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I have a 2008 Mac Mini with 4 GB of RAM. Recently (post installation of Lion), it started to behave extremely sluggishly, so I used Activity Monitor to see what was using up the system resources. Turns out that kernel_task is using 2.95 GB of RAM. Not a typo: it's using ~3 GB of RAM.

I use this Mac Mini as a home media server, connected to a TV and a Drobo. In other words, beyond running iTunes, I don't really use it for much. I don't have a ton of applications running, nor do I have any accessories other than the Drobo and the TV connected to it.

What on earth could kernel_task possibly need 3 GB of RAM for, and how can I tell it to stop eating all my RAM and dragging my system to a screeching halt?

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How recently was Lion installed? What I've found is that it takes a little while to bed down. You could try a refresh of the OS and restoring your apps (not sure how you did the upgrade), which may improve performance. –  user479 Jan 10 '12 at 5:22
    
I installed Lion about two months ago, and I've noticed this problem only within the last month or so. I did the basic upgrade, not a clean install. –  Alex Basson Jan 10 '12 at 12:56
    
Do the answers at apple.stackexchange.com/questions/16304/… or apple.stackexchange.com/questions/30617/… help with your question? –  bmike Feb 13 '12 at 2:30
    
Have you tried the suggested solutions? Which one is the evil module? –  ManuelSchneid3r Jan 9 at 20:01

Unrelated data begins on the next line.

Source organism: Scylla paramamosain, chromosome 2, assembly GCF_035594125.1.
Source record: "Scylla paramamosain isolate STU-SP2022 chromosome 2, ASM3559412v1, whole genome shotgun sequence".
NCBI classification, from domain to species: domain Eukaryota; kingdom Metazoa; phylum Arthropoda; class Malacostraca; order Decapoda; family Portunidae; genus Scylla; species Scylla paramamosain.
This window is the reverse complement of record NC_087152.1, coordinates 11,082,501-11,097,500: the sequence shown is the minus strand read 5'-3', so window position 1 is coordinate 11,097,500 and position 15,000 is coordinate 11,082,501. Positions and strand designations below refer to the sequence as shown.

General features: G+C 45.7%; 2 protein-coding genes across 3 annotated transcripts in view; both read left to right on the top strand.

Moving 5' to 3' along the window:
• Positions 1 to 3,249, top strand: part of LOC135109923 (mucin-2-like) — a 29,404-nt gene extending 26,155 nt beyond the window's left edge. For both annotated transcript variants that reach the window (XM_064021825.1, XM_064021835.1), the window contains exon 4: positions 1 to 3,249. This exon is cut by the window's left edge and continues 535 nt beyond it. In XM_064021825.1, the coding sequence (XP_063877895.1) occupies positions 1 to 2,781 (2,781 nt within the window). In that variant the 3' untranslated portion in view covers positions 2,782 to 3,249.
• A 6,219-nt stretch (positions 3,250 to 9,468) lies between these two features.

2 Answers 2

In the past, I've experienced odd memory consumption issues after upgrading OS X, due to older kernel extensions that were still being loaded. Some of the extensions were for applications that I was no longer using and had forgotten about. You might try listing out all the non apple kernel extensions, then try unloading them one by one to see if you experience any improvement in memory consumption.

To list what is loaded, type the following from a terminal shell:

kextstat | grep -v com.apple

So, each of the kernel extensions, will have a corresponding kext file, located in the default /System/Library/Extensions/.

Then, to unload a kernel extension, type the following:

sudo kextunload /System/Library/Extensions/<NAME_OF_KEXT_File.kext>

If you identify any extensions that are wonky, you then have a starting place to see if perhaps there is an updated version of the application that is more Lion friendly.

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The first command, you've written kexstat, it should be kextstat –  Jonathan. Apr 29 '12 at 16:21
    
Thanks for catching that –  vdubgeek Jun 22 '12 at 13:52

I'd recommend a clean install of Lion. I've seen quite a few issues with upgrading from 10.6 to 10.7 without doing a clean install.

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